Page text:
Landfill to Restore Wildlife Habitat for Threatened SpeciesOctober 7, 2008
Theodore Roosevelt set aside 150 million acres of timberland as public domain during his presidency. In the hundred years since then, the American landscape has become a web of paved roads with sprawling urban areas, while untouched land is absent. It is more important than ever to restore native habitat to protect water quality, air quality, and species diversity.
At first glance, a landfill is unsuitable for wildlife habitat. The Audubon Society doesn't agree. In fact they recently announced a partnership with Waste Management to restore wildlife habitat at Two Pine Landfill in North Little Rock, AR.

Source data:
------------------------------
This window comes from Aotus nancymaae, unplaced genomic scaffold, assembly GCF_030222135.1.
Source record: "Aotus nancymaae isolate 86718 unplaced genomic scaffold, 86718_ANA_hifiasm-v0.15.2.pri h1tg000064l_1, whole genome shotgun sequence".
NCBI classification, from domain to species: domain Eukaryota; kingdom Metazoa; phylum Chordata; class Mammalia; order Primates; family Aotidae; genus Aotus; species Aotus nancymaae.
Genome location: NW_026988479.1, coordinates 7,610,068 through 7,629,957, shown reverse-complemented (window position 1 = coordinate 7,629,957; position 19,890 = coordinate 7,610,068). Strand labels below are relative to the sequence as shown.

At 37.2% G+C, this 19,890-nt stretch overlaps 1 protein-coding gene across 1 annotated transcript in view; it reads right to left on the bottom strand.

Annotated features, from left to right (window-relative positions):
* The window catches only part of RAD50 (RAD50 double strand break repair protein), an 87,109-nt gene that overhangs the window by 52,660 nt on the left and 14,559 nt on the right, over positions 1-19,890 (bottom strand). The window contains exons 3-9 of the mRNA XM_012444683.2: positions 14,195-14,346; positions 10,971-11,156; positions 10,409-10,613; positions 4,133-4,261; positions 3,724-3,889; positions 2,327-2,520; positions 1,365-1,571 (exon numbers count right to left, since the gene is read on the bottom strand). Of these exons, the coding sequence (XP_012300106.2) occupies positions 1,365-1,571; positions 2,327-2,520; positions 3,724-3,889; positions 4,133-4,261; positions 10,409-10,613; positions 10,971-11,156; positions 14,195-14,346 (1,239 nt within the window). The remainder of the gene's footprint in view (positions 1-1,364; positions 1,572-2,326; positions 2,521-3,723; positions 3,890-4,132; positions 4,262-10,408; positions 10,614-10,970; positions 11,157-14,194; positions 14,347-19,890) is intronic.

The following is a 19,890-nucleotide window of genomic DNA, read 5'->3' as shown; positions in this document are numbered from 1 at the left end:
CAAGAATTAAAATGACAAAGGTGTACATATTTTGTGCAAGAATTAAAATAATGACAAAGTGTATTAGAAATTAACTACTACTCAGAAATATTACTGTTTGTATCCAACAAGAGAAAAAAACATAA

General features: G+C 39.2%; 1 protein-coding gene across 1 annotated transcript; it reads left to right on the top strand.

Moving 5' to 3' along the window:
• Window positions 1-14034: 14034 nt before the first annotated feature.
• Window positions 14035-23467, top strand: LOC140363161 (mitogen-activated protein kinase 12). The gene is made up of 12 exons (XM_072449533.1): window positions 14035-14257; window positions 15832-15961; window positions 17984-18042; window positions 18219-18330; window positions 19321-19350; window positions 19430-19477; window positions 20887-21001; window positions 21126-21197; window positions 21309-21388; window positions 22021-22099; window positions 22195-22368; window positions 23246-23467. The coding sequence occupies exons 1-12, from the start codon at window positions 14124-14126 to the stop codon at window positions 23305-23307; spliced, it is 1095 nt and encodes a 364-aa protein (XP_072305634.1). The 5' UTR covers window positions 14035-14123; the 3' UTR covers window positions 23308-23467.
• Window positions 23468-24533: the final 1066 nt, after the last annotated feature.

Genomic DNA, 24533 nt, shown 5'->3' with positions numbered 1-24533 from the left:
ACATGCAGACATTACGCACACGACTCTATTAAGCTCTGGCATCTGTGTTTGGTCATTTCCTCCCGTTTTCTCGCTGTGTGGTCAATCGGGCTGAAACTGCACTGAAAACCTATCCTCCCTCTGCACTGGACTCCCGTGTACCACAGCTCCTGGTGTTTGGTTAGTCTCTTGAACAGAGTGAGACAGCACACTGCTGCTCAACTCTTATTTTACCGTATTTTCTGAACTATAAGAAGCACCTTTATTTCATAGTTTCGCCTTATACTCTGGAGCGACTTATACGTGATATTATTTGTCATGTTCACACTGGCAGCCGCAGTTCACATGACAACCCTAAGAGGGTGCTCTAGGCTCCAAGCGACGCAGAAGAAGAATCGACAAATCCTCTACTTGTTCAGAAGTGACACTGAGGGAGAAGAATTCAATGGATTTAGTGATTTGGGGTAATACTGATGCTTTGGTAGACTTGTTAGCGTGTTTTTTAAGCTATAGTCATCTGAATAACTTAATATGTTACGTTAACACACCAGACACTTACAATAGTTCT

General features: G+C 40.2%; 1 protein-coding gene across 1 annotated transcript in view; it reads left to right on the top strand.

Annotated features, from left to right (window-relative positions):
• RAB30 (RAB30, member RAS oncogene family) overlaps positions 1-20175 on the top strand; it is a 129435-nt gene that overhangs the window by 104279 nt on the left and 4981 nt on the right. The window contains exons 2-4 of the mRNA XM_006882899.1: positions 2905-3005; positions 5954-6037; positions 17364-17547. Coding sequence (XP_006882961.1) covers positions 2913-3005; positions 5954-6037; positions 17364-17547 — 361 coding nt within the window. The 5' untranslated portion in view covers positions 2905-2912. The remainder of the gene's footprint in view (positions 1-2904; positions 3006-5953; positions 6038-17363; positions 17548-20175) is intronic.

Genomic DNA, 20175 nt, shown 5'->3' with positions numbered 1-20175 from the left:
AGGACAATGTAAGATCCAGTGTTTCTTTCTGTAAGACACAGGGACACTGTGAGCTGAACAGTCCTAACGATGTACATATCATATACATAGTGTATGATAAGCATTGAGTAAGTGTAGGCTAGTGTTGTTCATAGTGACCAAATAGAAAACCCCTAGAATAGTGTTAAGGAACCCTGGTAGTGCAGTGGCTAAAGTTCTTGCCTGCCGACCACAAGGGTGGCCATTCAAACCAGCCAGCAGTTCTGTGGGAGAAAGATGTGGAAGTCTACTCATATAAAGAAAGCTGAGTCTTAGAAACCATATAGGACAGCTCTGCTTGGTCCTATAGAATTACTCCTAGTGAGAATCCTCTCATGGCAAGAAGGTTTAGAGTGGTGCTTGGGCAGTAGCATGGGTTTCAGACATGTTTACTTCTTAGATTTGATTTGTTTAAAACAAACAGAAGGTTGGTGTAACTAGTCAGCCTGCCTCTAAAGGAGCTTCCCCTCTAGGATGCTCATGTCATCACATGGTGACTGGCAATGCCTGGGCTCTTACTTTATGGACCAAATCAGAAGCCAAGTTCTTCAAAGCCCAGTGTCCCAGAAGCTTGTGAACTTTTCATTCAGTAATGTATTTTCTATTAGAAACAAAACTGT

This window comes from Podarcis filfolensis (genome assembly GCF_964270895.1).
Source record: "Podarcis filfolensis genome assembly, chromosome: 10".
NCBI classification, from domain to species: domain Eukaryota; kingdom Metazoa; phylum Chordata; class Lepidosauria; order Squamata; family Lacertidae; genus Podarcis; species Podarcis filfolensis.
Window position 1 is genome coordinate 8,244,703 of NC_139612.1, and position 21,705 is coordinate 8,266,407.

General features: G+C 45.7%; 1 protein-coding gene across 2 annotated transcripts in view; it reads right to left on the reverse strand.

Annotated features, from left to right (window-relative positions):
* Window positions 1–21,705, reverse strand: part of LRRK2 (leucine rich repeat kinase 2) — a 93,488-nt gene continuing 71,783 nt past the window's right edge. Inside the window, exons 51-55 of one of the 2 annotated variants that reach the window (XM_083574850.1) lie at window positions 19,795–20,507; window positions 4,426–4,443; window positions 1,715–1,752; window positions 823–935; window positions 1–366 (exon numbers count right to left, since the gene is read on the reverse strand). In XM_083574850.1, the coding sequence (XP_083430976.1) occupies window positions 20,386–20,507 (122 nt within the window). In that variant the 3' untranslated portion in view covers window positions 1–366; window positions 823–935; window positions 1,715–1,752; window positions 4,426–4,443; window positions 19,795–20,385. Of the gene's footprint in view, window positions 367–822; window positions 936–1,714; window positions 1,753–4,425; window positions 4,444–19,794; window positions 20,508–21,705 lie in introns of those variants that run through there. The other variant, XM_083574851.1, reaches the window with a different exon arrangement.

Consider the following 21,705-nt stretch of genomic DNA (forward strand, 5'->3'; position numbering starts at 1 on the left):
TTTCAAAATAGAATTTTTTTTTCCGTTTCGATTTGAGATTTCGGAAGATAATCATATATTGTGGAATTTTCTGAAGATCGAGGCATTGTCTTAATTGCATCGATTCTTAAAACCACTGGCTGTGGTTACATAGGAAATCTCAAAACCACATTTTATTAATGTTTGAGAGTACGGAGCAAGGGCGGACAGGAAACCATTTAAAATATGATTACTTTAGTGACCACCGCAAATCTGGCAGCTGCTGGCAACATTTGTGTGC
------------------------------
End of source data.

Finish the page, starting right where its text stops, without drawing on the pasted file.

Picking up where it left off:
"The Audubon Society realized that we can't take for granted one acre of land or water anymore," said Ken Smith, Executive Director of Audubon Arkansas. "We really have to look at conservation within our communities. The idea of restoring habitats and working with companies like Waste Management on a landfill is not that far fetched, particularly when you look at the opportunities at Two Pine Landfill."
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